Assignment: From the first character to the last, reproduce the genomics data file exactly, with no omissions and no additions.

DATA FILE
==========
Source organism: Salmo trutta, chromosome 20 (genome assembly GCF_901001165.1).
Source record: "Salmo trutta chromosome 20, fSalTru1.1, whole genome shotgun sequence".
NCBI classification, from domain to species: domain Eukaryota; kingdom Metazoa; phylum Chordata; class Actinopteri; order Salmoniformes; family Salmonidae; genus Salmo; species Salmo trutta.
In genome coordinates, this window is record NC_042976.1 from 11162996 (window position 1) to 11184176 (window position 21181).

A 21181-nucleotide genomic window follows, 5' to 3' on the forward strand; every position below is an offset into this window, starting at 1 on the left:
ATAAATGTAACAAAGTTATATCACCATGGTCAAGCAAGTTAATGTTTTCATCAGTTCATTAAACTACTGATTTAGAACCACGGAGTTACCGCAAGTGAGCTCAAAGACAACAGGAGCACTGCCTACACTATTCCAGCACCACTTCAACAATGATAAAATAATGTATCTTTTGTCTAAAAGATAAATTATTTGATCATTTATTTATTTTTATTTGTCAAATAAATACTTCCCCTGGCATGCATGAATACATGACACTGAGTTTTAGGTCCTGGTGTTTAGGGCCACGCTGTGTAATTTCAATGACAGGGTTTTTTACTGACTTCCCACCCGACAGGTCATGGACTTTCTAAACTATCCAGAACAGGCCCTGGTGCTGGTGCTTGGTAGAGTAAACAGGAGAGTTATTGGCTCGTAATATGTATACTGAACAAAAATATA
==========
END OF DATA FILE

Source organism: Salmo trutta, chromosome 20 (genome assembly GCF_901001165.1).
Source record: "Salmo trutta chromosome 20, fSalTru1.1, whole genome shotgun sequence".
NCBI classification, from domain to species: domain Eukaryota; kingdom Metazoa; phylum Chordata; class Actinopteri; order Salmoniformes; family Salmonidae; genus Salmo; species Salmo trutta.
In genome coordinates, this window is record NC_042976.1 from 11162996 (window position 1) to 11184176 (window position 21181).

A 21181-nucleotide genomic window follows, 5' to 3' on the forward strand; every position below is an offset into this window, starting at 1 on the left:
ATAAATGTAACAAAGTTATATCACCATGGTCAAGCAAGTTAATGTTTTCATCAGTTCATTAAACTACTGATTTAGAACCACGGAGTTACCGCAAGTGAGCTCAAAGACAACAGGAGCACTGCCTACACTATTCCAGCACCACTTCAACAATGATAAAATAATGTATCTTTTGTCTAAAAGATAAATTATTTGATCATTTATTTATTTTTATTTGTCAAATAAATACTTCCCCTGGCATGCATGAATACATGACACTGAGTTTTAGGTCCTGGTGTTTAGGGCCACGCTGTGTAATTTCAATGACAGGGTTTTTTACTGACTTCCCACCCGACAGGTCATGGACTTTCTAAACTATCCAGAACAGGCCCTGGTGCTGGTGCTTGGTAGAGTAAACAGGAGAGTTATTGGCTCGTAATATGTATACTGAACAAAAATATA